Vacation rentals in Mérida
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Top-rated vacation rentals in Mérida
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- Entire home
Enjoy a lush private garden and pool with ten minute walks to the city center, the market at Parque Santiago and Parque San Sebastián’s taco and torta stands. The property includes two casitas with the hosts occupying the street side apartment. Guests have the rear casita to themselves with exclusive use of garden and pool. A short 10 minute ride to the airport and 3 blocks to the ADO bus terminal. Ample street parking.
- Entire home
Casa 503 is the perfect place to relax for your holidays. Located on a quiet street within walking distance of the city centre, the house has 2 living rooms (1 with A/C), 2 bedrooms with A/C and queen beds, a very well equipped kitchen, and a completely private yard with lap pool, covered seating area with built-in BBQ, loungers and other seating. 50Mb/s Wi-Fi, cable TV with English language programs. House phone with free calls in North America. Within a 3 minute walk is a large supermarket.
- Hotel room
Beautiful studio apartment in a new and intimate complex of only 5 rooms with a magnificent Tropical /Mid Century style, with a comfortable bedroom with walk-in closet and beautiful tub, equipped kitchen, dining room and beautiful cenote-type bathroom. In the common area, a beautiful retro terrace in front of a large swimming pool surrounded by vegetation complements the tropical atmosphere to become the perfect place to enjoy the eternal summer climate of Yucatan.
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Your guide to Mérida
All About Mérida
Sprawling plazas, jewel toned turn-of-the century architecture, vibrant music scenes, and mouthwatering dishes are just a few of the things that await you in the historic city of Mérida. Located roughly 3.5 hours west of Cancún, Yucatán’s capital city immerses you in the peninsula’s rich culture by giving you a peek into life beyond its quintessential white sand beaches.
Enjoy the peace provided by shady palm trees and cool stone benches in the many plazas splattered across town. Take in the sights, smells, and unforgettable tastes of Lucas de Galvéz market, with its stalls piled high with fresh tropical fruits and the aroma of fried panuchos (tortillas with beans, pulled meat, and pickled cabbage). The food scene here is different from anything you’ll find in the rest of the country, due to its strong Spanish, Mayan, and Caribbean influences.
And if you’re looking for day trip ideas, neighboring UNESCO World Heritage sites Chichen Itza and Uxmal make Mérida the perfect base for exploring the abundance of culture Yucatán has to offer.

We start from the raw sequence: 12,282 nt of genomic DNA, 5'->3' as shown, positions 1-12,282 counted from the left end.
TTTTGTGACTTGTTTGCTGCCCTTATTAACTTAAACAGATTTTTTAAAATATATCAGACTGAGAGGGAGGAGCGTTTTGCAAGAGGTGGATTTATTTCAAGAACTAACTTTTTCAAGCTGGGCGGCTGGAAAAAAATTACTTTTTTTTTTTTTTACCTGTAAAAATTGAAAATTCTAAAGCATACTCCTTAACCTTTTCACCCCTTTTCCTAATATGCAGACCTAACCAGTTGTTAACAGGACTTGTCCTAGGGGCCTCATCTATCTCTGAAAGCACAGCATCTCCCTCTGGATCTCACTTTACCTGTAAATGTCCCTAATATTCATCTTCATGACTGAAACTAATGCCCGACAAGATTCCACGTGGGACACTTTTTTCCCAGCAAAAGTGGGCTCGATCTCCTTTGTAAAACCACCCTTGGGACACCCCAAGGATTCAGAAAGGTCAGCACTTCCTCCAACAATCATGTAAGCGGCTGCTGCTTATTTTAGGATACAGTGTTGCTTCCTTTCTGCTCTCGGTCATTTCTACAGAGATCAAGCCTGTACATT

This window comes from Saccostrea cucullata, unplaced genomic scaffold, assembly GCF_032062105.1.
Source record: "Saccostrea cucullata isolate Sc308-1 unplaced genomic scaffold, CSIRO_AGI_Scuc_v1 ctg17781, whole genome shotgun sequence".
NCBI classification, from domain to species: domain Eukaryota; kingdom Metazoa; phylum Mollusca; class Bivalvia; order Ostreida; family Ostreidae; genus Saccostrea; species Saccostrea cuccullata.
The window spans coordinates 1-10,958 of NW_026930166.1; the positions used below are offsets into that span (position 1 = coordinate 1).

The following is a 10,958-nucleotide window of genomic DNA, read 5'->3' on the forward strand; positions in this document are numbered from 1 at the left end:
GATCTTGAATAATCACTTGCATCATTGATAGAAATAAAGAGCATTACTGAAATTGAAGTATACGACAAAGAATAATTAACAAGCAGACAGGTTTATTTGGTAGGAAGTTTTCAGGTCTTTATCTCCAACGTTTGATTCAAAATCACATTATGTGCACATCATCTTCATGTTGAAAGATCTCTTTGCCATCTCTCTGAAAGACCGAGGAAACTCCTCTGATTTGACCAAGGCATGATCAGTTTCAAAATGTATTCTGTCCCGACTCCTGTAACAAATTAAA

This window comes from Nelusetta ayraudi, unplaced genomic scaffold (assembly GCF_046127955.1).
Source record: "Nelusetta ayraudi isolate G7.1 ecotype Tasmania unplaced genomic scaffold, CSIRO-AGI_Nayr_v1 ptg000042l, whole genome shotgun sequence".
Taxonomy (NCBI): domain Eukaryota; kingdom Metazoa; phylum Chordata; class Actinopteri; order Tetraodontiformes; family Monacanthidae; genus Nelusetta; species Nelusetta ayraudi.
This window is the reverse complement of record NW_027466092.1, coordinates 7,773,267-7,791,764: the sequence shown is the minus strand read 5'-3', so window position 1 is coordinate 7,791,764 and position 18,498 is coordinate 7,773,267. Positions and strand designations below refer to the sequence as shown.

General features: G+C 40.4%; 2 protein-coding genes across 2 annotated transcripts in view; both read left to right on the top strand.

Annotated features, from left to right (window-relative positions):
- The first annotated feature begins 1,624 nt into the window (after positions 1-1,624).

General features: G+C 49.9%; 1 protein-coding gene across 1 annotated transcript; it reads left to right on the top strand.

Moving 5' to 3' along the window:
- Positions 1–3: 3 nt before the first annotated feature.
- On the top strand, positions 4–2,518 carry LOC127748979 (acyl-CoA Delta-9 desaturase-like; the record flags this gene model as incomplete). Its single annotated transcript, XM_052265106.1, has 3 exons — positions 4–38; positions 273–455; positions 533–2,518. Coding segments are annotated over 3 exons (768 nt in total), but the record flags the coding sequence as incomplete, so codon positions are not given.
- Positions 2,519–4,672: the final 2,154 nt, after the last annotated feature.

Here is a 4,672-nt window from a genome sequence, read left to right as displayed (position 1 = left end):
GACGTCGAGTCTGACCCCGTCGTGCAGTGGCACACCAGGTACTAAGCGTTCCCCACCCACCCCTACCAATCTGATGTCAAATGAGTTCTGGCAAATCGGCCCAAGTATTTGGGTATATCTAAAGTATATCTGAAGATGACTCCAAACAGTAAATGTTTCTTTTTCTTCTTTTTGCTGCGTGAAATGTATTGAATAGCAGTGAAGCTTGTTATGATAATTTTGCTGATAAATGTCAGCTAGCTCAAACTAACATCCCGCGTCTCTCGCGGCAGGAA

How do I get around Mérida?
With its own international airport, Manuel Crescencio Rejón International Airport (MID), and highways connecting you to each corner of the Yucatán Peninsula, there are many ways to get around the city of Mérida. The city is best experienced on foot, giving you the chance to explore the winding streets at your own pace. Don’t fret when your feet start aching, as taxis and city buses abound. Both are reasonably priced, but the buses can be more difficult to navigate as they tend to have irregular schedules, and will require some research beforehand.
When is the best time to stay in a vacation rental in Mérida?
Your best bet to enjoy everything Mérida has to offer without worrying about rainy weather would be to book your apartment rental from October to March, with January being considered the high season. June to September boasts warm weather as well, but be warned it can be relatively humid during this time. Planning your trip for January will give you the chance to take part in Mérida Fest. A lively festival lasting several weeks, the city’s eponymous celebration commemorates its founding by reveling in local art, music, and theatre. It’s also worth taking a look at whichever dates Carnaval happens to fall (typically right before Lent), as Yucatan’s capital promises to be one of the most popular in Latin America.
What are the top things to do in Mérida?
Coming from the Mayan word dzenot meaning “sacred well”, these spellbinding pools are a refreshing respite from the hustle and bustle of city life. No two cenotes are alike, with some providing a fully open-air experience surrounded by greenery while others have a closed top, creating a more cave-like or grotto feel. With over 6,000 cenotes across the peninsula, you are sure to find one that feels just right.
Pok Ta Pok
Every Saturday, locals gather to watch one of the oldest sporting games in the province for free. Pok Ta Pok — an ancient ritual of the Maya people to honor their gods and give thanks — consists of getting a 9-pound rubber ball through a hoop on the wall using only your thighs or hips. The sport has gained popularity in recent years and pays homage to the city’s history.
Contemporary Yucatecan cooking combines Mayan flavors with Spanish and Cuban influences, creating mouthwateringly unique dishes that will stay with you long after your tan has faded. While you’re here, try cochinita pibil, a dish that encapsulates this fusion of flavors — pork is marinated in fresh orange juice with annatto seeds and achiote paste, then wrapped in banana leaves and slow-cooked in a fire pit until the meat becomes fall-off-the-bone tender.